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Sierra Club v. Environmental Protection Agency and Lisa Perez Jackson

November 9, 2012


On Petition for Review of Final Action of the United States Environmental Protection Agency

The opinion of the court was delivered by: Williams, Senior Circuit Judge:

Argued September 12, 2012

Before: HENDERSON and TATEL, Circuit Judges, and WILLIAMS, Senior Circuit Judge.

Opinion for the Court filed by Senior Circuit Judge


Opinion concurring in the judgment filed by Circuit Judge HENDERSON.

Sierra Club here challenges a "Determination" of the Environmental Protection Agency. In the Determination, EPA announced that it had met the regulatory obligations imposed on it by § 112(c)(6) of the Clean Air Act ("CAA"), 42 U.S.C. § 7412(c)(6). We conclude that the Determination is a legislative rulemaking subject to the notice-and-comment provisions of the Administrative Procedure Act, 5 U.S.C. § 553. Because EPA issued the Determination without providing notice and opportunity for comment, we vacate and remand for the agency to follow those procedures.

In 1990 Congress amended the CAA to assign EPA the following duty:

With respect to [seven specified hazardous air pollutants ("HAPs")], the Administrator shall, not later than five years after November 15, 1990, list categories and subcategories of sources assuring that sources accounting for not less than 90 per centum of the aggregate emissions of each such pollutant are subject to standards under subsection (d)(2) or (d)(4) of this section. Such standards shall be promulgated not later than 10 years after November 15, 1990.

42 U.S.C. § 7412(c)(6). The obligation thus comprises both listing sources (due by November 15, 1995) and promulgating standards (due by November 15, 2000).

In 1998 EPA published its conclusion that it had satisfied its duty to list sources, a conclusion Sierra Club immediately challenged. But the CAA specifically precluded review of the agency's source-listing under § 112(c)(6) until the agency had issued emissions standards thereunder, 42 U.S.C. § 7412(e)(4), so we dismissed the challenge, without prejudice to the Sierra Club's seeking review once EPA issued standards. Sierra Club v. EPA, No. 98-1270, 1998 WL 849408 (D.C. Cir. Nov. 24, 1998).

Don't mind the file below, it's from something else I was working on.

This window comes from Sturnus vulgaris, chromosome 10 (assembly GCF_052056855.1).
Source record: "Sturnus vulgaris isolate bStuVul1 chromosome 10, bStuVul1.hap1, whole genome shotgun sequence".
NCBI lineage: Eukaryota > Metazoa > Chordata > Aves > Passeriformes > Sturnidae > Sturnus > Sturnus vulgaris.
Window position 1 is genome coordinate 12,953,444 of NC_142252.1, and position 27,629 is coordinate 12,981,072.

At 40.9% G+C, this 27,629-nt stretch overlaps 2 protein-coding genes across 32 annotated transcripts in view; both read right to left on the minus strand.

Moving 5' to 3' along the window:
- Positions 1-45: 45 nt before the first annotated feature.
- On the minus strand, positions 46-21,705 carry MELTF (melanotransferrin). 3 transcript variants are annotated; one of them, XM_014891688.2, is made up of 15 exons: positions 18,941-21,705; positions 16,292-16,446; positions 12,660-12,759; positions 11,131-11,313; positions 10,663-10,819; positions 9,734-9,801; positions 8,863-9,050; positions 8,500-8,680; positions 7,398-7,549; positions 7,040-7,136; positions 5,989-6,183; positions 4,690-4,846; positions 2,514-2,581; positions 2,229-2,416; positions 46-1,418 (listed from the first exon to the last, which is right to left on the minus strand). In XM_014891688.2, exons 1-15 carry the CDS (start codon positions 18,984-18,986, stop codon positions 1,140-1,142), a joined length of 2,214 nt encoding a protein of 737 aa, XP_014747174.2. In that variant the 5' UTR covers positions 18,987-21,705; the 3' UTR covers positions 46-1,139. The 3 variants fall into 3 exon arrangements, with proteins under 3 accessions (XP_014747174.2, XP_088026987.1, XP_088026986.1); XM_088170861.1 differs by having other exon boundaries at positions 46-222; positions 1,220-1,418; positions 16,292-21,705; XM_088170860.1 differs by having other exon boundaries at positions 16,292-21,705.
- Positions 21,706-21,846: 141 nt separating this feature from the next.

EPA's listing of sources and promulgation of standards continued after its 1998 rulemaking, and well after the statutory deadline. As to sources, it made successive adjustments in the 1998 list by adding new sources and delisting old ones. See, e.g., 76 Fed. Reg. 9450/1 (Feb. 17, 2011) (adding gold mine source category); 73 Fed. Reg. 1916/1 (Jan. 10, 2008) (finalizing decision not to regulate gasoline distribution area sources); 72 Fed. Reg. 53,814/1 (Sept. 20, 2007) (listing electric arc furnace steelmaking facilities as an area source); 67 Fed. Reg. 68,124/1 (Nov. 8, 2002) (delisting asphalt hot-mix production, fabricated metal products, paint and allied products, paper coated and laminated, packaging and transportation equipment manufacturing, and open burning of scrap tires as area source categories).

As to emissions standards, it continued to set such standards for a variety of sources, sometimes in an express effort to satisfy its § 112(c)(6) obligations, see, e.g., 76 Fed. Reg. 15,554/1, 15,556 (Mar. 21, 2011) (setting emissions standards for 112(c)(6) chemicals emitted by industrial, commercial, and institutional boilers), sometimes with no reference to § 112(c)(6), see, e.g., 62 Fed. Reg. 52384/1 (Oct. 7, 1997) (setting emissions standards for Primary Aluminum Reduction Plants, with specific reference to chemicals listed in § 112(b), but not § 112(c)(6)).

Despite its activities in this area, EPA failed to meet the statutory deadline of November 15, 2000. In 2001 Sierra Club filed suit in district court to compel timely compliance. Sierra Club v. Whitman, No. 01-1558, (D.D.C. filed July 18, 2001). EPA responded with an argument that such a suit was an inappropriate remedy for any omissions in its fulfillment of its § 112(c)(6) duties. Rather, it pointed to the declaration it had filed with the court saying that it intended, once it completed emissions standards for remaining source categories, to "issue a notice that explains how it has satisfied the requirements of [§] 112(c)(6) in terms of issuing standards for source categories that account ...

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